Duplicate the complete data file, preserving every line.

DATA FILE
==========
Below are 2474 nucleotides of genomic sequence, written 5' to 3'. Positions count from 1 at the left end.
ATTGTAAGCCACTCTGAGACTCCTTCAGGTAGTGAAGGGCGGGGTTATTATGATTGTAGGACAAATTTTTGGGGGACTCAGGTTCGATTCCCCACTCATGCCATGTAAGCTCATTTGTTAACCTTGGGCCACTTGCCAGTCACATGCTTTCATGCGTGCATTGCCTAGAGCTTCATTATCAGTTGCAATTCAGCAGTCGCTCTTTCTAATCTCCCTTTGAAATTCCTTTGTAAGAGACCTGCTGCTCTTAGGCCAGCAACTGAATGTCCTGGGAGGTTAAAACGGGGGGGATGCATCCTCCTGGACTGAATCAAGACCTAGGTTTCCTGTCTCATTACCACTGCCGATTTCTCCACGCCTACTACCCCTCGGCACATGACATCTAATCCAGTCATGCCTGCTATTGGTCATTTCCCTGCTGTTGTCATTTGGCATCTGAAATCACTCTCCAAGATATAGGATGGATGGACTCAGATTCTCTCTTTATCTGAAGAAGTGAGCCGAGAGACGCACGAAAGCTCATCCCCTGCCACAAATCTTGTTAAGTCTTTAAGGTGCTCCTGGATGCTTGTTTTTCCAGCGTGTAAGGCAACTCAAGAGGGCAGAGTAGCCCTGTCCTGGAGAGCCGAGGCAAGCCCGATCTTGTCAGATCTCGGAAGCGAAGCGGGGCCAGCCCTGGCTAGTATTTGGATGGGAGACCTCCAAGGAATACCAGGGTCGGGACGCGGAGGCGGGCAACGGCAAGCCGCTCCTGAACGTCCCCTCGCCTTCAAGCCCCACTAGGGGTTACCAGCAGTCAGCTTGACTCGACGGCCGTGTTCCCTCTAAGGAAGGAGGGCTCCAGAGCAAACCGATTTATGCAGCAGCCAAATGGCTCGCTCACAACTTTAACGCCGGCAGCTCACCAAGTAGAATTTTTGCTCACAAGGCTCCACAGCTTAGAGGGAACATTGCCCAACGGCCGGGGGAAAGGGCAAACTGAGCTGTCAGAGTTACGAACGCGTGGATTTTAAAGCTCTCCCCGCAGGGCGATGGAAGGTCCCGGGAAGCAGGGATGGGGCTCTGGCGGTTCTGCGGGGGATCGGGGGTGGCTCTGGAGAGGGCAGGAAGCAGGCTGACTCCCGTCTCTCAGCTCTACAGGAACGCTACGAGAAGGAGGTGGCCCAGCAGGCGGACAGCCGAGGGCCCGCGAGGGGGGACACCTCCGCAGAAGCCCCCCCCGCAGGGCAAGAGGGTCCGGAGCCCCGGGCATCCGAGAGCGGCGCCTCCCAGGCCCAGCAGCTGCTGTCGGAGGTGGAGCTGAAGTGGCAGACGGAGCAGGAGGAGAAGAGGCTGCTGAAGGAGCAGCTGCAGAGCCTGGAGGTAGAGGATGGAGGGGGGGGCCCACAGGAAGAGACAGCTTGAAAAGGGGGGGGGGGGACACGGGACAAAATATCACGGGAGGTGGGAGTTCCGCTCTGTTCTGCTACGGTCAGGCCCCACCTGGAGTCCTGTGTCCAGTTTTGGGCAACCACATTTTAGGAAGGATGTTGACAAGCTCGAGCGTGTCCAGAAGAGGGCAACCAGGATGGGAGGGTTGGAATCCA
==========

Below are 2474 nucleotides of genomic sequence, written 5' to 3'. Positions count from 1 at the left end.
ATTGTAAGCCACTCTGAGACTCCTTCAGGTAGTGAAGGGCGGGGTTATTATGATTGTAGGACAAATTTTTGGGGGACTCAGGTTCGATTCCCCACTCATGCCATGTAAGCTCATTTGTTAACCTTGGGCCACTTGCCAGTCACATGCTTTCATGCGTGCATTGCCTAGAGCTTCATTATCAGTTGCAATTCAGCAGTCGCTCTTTCTAATCTCCCTTTGAAATTCCTTTGTAAGAGACCTGCTGCTCTTAGGCCAGCAACTGAATGTCCTGGGAGGTTAAAACGGGGGGGATGCATCCTCCTGGACTGAATCAAGACCTAGGTTTCCTGTCTCATTACCACTGCCGATTTCTCCACGCCTACTACCCCTCGGCACATGACATCTAATCCAGTCATGCCTGCTATTGGTCATTTCCCTGCTGTTGTCATTTGGCATCTGAAATCACTCTCCAAGATATAGGATGGATGGACTCAGATTCTCTCTTTATCTGAAGAAGTGAGCCGAGAGACGCACGAAAGCTCATCCCCTGCCACAAATCTTGTTAAGTCTTTAAGGTGCTCCTGGATGCTTGTTTTTCCAGCGTGTAAGGCAACTCAAGAGGGCAGAGTAGCCCTGTCCTGGAGAGCCGAGGCAAGCCCGATCTTGTCAGATCTCGGAAGCGAAGCGGGGCCAGCCCTGGCTAGTATTTGGATGGGAGACCTCCAAGGAATACCAGGGTCGGGACGCGGAGGCGGGCAACGGCAAGCCGCTCCTGAACGTCCCCTCGCCTTCAAGCCCCACTAGGGGTTACCAGCAGTCAGCTTGACTCGACGGCCGTGTTCCCTCTAAGGAAGGAGGGCTCCAGAGCAAACCGATTTATGCAGCAGCCAAATGGCTCGCTCACAACTTTAACGCCGGCAGCTCACCAAGTAGAATTTTTGCTCACAAGGCTCCACAGCTTAGAGGGAACATTGCCCAACGGCCGGGGGAAAGGGCAAACTGAGCTGTCAGAGTTACGAACGCGTGGATTTTAAAGCTCTCCCCGCAGGGCGATGGAAGGTCCCGGGAAGCAGGGATGGGGCTCTGGCGGTTCTGCGGGGGATCGGGGGTGGCTCTGGAGAGGGCAGGAAGCAGGCTGACTCCCGTCTCTCAGCTCTACAGGAACGCTACGAGAAGGAGGTGGCCCAGCAGGCGGACAGCCGAGGGCCCGCGAGGGGGGACACCTCCGCAGAAGCCCCCCCCGCAGGGCAAGAGGGTCCGGAGCCCCGGGCATCCGAGAGCGGCGCCTCCCAGGCCCAGCAGCTGCTGTCGGAGGTGGAGCTGAAGTGGCAGACGGAGCAGGAGGAGAAGAGGCTGCTGAAGGAGCAGCTGCAGAGCCTGGAGGTAGAGGATGGAGGGGGGGGCCCACAGGAAGAGACAGCTTGAAAAGGGGGGGGGGGGACACGGGACAAAATATCACGGGAGGTGGGAGTTCCGCTCTGTTCTGCTACGGTCAGGCCCCACCTGGAGTCCTGTGTCCAGTTTTGGGCAACCACATTTTAGGAAGGATGTTGACAAGCTCGAGCGTGTCCAGAAGAGGGCAACCAGGATGGGAGGGTTGGAATCCA